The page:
Progress Painting Buildings

As with my last post, I haven’t made a lot of progress, but its good progress. I have also been working on the structures. Partly, the never ending task of cutting out window openings.. I’m still on the first wall…so that’s going well…but I have made some progress on other parts of the structures for the layout.

Progress on painting buildings. Applying new to me techniques with mortar washes and using PanPastels to very the brick tone. The first two shots of the foundry show some work with PanPastels over paint. The second show Roberts Brick Mortar on the warehouse and boiler house.

For the buildings, I am still in experimenting mode, trying to learn techniques, and improve ones I have used before. I am working to find a look and feel for my buidings that feels real to me, and look like their actual selves. One of the challenges of modelling a real place, is that you can quite literally drive down the street and compare your models with the real thing!

The first product I have been playing around with is Roberts Mortar. It is a paint product designed to be applied to brick, then wiped away to create mortar lines. There are many different ways to achieve this. This product is designed for where you have already painted buildings and need to bring the lines out. An alternative that I will be trying is painting the building white/light grey (primer basically), then dry brushing the brick. Dry brushing is when you take a bit of paint, wipe the brush so almost none is left, then wipe it across the surface That applies a little bit of paint to the top of bricks, but not into the mortar courses. This is a technique I have used, badly, and am working to get better at. With the Roberts, I have found that it leaves a fairly bright mortar course, but that you can remove more even after you think its dried with a damp cloth. I have also found that subsequent weathering with PanPastels helps to tone down the courses.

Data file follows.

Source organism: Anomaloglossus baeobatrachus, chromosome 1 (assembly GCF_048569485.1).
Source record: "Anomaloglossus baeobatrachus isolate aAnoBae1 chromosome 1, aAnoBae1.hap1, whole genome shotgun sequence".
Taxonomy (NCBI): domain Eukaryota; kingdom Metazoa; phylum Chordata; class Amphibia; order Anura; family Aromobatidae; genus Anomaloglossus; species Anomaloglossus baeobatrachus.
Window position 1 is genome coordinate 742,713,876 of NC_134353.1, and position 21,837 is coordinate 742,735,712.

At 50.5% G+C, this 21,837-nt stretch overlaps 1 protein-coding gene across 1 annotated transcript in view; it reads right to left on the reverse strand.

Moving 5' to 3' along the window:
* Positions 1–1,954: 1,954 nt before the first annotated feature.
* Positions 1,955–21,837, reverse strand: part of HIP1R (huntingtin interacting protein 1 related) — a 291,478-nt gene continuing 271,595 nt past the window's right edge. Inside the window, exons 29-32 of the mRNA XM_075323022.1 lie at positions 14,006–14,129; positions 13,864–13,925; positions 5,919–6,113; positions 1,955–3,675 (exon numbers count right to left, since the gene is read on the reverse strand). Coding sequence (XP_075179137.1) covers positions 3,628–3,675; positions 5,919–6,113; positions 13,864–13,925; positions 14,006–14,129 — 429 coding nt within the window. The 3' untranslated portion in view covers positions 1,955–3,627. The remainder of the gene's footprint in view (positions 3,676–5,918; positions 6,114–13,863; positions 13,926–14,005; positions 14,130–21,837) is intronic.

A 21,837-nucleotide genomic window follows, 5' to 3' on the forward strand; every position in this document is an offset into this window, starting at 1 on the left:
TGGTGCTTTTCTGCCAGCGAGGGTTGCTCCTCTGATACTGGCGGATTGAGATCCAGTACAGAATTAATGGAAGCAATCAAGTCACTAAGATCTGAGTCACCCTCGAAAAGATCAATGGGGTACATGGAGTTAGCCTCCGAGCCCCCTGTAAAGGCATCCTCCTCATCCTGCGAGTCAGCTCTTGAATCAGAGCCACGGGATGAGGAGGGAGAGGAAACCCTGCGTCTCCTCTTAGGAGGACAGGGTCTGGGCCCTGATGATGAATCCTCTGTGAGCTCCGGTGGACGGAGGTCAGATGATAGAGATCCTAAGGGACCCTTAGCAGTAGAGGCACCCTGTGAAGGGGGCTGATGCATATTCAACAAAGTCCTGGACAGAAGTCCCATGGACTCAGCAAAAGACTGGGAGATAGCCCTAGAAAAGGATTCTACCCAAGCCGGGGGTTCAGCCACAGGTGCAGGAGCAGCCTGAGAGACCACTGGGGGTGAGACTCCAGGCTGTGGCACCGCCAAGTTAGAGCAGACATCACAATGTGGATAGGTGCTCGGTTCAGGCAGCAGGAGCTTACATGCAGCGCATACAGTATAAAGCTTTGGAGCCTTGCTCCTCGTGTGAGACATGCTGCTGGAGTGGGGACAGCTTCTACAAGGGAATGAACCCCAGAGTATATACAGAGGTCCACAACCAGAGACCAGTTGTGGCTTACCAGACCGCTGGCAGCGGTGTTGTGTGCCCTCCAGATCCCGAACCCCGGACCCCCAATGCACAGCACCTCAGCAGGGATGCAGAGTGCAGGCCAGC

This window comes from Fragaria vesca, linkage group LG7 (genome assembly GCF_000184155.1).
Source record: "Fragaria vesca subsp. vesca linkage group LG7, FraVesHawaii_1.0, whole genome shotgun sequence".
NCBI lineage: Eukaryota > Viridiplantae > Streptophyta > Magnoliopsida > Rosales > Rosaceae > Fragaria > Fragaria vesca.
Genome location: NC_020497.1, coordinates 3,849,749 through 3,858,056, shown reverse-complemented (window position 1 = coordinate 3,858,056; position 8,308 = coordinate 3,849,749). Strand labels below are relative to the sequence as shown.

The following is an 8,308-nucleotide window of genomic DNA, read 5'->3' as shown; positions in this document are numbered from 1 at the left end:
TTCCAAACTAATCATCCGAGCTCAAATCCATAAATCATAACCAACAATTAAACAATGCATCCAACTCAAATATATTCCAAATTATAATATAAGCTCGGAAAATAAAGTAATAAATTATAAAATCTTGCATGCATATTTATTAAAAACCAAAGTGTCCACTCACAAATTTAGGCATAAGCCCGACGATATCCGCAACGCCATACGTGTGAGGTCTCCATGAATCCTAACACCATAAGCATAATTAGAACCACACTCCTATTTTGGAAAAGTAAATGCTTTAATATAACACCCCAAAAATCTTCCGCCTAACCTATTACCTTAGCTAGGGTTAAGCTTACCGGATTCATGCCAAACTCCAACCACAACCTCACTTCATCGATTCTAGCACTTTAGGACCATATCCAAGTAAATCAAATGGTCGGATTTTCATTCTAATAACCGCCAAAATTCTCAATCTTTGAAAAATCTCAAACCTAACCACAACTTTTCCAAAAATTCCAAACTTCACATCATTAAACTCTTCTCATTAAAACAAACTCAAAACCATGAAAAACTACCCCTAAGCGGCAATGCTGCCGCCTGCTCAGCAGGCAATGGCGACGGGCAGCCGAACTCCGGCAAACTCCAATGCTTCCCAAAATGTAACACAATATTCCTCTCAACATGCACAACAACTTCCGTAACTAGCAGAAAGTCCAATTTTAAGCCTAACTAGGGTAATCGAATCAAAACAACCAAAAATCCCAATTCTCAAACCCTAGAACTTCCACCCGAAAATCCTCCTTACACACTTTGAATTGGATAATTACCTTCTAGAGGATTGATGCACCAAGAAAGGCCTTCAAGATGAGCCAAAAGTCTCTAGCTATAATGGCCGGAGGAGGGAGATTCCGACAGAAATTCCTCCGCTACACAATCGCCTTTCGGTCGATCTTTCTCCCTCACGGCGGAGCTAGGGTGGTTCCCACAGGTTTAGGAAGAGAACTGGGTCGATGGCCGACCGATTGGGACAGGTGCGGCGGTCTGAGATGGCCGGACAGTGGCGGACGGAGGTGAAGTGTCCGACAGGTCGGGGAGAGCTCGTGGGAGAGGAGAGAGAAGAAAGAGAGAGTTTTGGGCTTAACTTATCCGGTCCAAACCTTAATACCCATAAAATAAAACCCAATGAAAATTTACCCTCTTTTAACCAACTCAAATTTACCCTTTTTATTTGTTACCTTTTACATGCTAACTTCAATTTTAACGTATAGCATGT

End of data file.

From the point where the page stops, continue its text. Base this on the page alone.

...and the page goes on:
PanPastels are the second tool I am working on expanding my use of. I have used them for weathering, and for roads, but they are also great for creating brick tone variation and weathering on buildings. I am still figuring out the right way to do it, but thus far, I have learned that its similar to dry brushing, once you’ve got some pastel on the applicator, wipe off most on a piece of paper towel so that you are only applying a little bit to the top surface, you don’t want to fill in the mortar courses with the pastels. Once they are applied and you are satisfied, they do need to be sprayed with a fixative, or clear coat. They will stay in place, but if you might need to handle the buildings, not sealing the pan pastels runs the risks of getting future fingerprints in your work.

Still more to go, and more to try, but the buildings are slowly coming to life as they get some paint and grime and such on them. It isn’t where I want it to be at the end of the day, but I can see the vision coming to life every time I experiment with some more paint or powder, and that is a very good thing.

2 thoughts on “Progress Painting Buildings

  1. Hi Stephen,
    Your Brunswick Balke Collender building looks so much like the real one…well done! In fact, very well done on all of your layout scenery so far.
    Rick

  2. The buildings look great, Stephen. And I love this thought from your post:

    “I am still in experimenting mode, trying to learn techniques, and improve ones I have used before.”

    This is what the hobby should be all about. Well done!

    – Trevor

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